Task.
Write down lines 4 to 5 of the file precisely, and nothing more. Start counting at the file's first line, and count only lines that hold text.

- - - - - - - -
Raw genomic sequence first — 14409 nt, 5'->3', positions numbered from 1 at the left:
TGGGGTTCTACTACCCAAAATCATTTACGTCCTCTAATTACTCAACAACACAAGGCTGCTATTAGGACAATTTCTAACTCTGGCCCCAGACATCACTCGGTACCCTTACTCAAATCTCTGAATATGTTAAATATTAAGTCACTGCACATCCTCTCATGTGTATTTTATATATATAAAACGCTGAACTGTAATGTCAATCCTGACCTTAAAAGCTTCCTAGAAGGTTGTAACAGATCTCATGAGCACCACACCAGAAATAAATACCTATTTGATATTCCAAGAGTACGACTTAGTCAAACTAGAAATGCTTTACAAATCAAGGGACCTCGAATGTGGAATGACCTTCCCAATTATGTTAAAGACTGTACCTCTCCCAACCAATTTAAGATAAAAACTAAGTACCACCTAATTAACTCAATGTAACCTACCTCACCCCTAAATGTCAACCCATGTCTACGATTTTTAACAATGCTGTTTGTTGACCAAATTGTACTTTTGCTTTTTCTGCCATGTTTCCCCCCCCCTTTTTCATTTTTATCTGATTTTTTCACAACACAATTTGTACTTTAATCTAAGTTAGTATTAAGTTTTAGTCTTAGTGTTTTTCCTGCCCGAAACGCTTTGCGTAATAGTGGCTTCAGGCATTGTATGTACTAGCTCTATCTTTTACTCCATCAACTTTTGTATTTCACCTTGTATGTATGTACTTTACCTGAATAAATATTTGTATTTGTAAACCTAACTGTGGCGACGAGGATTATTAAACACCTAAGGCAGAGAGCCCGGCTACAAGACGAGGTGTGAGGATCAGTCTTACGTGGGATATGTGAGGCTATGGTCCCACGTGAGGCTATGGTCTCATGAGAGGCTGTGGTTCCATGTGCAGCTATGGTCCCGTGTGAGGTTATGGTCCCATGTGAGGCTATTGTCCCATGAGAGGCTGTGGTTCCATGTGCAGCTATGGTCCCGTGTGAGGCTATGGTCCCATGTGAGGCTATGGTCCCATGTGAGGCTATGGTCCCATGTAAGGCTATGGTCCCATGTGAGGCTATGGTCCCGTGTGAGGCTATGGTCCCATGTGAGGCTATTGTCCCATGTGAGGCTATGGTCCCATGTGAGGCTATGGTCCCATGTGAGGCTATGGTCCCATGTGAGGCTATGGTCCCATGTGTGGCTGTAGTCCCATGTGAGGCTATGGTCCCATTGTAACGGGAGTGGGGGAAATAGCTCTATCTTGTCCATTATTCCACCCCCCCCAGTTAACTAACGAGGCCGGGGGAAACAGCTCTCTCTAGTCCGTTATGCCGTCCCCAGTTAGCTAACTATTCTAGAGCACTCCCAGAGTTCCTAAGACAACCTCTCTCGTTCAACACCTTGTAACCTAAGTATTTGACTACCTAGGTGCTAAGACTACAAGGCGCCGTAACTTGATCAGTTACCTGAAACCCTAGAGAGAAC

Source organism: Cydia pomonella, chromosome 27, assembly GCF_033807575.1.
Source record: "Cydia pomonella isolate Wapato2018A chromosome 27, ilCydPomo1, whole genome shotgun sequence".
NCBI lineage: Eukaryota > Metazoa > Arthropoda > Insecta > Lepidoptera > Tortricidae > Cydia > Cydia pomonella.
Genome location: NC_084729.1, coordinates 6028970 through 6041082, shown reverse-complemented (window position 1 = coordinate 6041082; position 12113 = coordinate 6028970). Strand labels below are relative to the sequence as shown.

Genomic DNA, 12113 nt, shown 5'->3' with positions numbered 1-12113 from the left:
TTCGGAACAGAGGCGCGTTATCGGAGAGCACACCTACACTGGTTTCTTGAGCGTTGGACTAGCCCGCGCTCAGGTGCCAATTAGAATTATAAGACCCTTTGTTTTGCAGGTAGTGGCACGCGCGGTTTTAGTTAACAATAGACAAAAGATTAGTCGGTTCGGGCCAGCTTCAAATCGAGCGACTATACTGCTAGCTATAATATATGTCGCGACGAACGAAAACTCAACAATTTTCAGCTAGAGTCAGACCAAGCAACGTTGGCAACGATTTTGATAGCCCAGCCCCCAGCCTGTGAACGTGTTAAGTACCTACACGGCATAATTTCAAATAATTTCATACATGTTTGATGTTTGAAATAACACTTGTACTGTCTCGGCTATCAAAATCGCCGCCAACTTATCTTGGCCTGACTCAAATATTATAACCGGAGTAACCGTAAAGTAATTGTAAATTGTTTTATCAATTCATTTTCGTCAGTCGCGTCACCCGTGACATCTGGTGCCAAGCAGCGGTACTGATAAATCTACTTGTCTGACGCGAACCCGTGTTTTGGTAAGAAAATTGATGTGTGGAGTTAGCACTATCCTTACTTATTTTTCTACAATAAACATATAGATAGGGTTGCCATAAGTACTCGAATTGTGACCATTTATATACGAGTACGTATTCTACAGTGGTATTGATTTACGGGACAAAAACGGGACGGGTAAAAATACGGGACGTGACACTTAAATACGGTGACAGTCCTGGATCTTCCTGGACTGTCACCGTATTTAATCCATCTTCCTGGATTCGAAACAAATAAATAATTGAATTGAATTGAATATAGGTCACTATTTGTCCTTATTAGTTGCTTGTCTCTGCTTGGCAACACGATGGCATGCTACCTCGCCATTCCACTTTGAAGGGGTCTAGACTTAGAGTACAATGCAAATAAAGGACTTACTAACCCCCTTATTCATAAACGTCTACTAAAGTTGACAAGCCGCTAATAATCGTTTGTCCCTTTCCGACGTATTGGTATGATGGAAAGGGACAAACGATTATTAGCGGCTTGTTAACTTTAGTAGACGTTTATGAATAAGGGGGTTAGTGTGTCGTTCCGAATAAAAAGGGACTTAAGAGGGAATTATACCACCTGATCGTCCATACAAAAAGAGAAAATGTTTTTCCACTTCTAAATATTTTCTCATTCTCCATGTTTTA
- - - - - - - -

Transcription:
Source record: "Cydia pomonella isolate Wapato2018A chromosome 27, ilCydPomo1, whole genome shotgun sequence".
NCBI lineage: Eukaryota > Metazoa > Arthropoda > Insecta > Lepidoptera > Tortricidae > Cydia > Cydia pomonella.